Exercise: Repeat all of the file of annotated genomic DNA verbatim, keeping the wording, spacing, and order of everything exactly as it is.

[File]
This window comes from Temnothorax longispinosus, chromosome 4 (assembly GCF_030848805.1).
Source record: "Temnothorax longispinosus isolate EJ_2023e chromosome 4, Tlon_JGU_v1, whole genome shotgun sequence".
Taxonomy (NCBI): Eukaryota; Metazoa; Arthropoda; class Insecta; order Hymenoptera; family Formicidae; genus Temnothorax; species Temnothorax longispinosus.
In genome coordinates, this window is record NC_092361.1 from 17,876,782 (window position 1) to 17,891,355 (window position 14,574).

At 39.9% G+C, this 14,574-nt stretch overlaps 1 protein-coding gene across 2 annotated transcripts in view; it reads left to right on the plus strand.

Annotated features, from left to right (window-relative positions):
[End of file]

This window comes from Temnothorax longispinosus, chromosome 4 (assembly GCF_030848805.1).
Source record: "Temnothorax longispinosus isolate EJ_2023e chromosome 4, Tlon_JGU_v1, whole genome shotgun sequence".
Taxonomy (NCBI): Eukaryota; Metazoa; Arthropoda; class Insecta; order Hymenoptera; family Formicidae; genus Temnothorax; species Temnothorax longispinosus.
In genome coordinates, this window is record NC_092361.1 from 17,876,782 (window position 1) to 17,891,355 (window position 14,574).

At 39.9% G+C, this 14,574-nt stretch overlaps 1 protein-coding gene across 2 annotated transcripts in view; it reads left to right on the plus strand.

Annotated features, from left to right (window-relative positions):